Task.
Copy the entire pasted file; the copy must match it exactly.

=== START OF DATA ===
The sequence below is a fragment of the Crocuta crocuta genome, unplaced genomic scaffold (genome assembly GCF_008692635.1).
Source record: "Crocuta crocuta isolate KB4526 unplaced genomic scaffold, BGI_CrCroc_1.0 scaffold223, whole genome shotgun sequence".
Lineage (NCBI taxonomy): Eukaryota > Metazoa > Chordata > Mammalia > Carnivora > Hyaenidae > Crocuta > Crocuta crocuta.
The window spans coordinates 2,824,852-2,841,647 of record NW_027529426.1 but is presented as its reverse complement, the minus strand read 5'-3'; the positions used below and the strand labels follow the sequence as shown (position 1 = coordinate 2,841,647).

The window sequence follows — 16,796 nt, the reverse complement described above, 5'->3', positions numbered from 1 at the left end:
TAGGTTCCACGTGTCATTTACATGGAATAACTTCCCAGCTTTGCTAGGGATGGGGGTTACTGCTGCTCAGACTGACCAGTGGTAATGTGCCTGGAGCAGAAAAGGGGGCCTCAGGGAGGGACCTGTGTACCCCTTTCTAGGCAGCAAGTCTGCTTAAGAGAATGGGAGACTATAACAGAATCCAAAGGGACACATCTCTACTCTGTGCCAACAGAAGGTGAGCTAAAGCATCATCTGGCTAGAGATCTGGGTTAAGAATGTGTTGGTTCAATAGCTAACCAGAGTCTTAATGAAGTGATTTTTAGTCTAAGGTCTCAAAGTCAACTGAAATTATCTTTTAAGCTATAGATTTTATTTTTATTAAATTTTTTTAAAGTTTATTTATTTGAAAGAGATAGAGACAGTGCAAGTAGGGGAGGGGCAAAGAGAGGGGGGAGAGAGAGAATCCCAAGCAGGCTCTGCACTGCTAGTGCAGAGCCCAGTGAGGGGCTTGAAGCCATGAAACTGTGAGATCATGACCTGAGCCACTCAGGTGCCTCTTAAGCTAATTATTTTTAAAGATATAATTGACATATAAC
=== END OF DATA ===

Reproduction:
The sequence below is a fragment of the Crocuta crocuta genome, unplaced genomic scaffold (genome assembly GCF_008692635.1).
Source record: "Crocuta crocuta isolate KB4526 unplaced genomic scaffold, BGI_CrCroc_1.0 scaffold223, whole genome shotgun sequence".
Lineage (NCBI taxonomy): Eukaryota > Metazoa > Chordata > Mammalia > Carnivora > Hyaenidae > Crocuta > Crocuta crocuta.
The window spans coordinates 2,824,852-2,841,647 of record NW_027529426.1 but is presented as its reverse complement, the minus strand read 5'-3'; the positions used below and the strand labels follow the sequence as shown (position 1 = coordinate 2,841,647).

The window sequence follows — 16,796 nt, the reverse complement described above, 5'->3', positions numbered from 1 at the left end:
TAGGTTCCACGTGTCATTTACATGGAATAACTTCCCAGCTTTGCTAGGGATGGGGGTTACTGCTGCTCAGACTGACCAGTGGTAATGTGCCTGGAGCAGAAAAGGGGGCCTCAGGGAGGGACCTGTGTACCCCTTTCTAGGCAGCAAGTCTGCTTAAGAGAATGGGAGACTATAACAGAATCCAAAGGGACACATCTCTACTCTGTGCCAACAGAAGGTGAGCTAAAGCATCATCTGGCTAGAGATCTGGGTTAAGAATGTGTTGGTTCAATAGCTAACCAGAGTCTTAATGAAGTGATTTTTAGTCTAAGGTCTCAAAGTCAACTGAAATTATCTTTTAAGCTATAGATTTTATTTTTATTAAATTTTTTTAAAGTTTATTTATTTGAAAGAGATAGAGACAGTGCAAGTAGGGGAGGGGCAAAGAGAGGGGGGAGAGAGAGAATCCCAAGCAGGCTCTGCACTGCTAGTGCAGAGCCCAGTGAGGGGCTTGAAGCCATGAAACTGTGAGATCATGACCTGAGCCACTCAGGTGCCTCTTAAGCTAATTATTTTTAAAGATATAATTGACATATAAC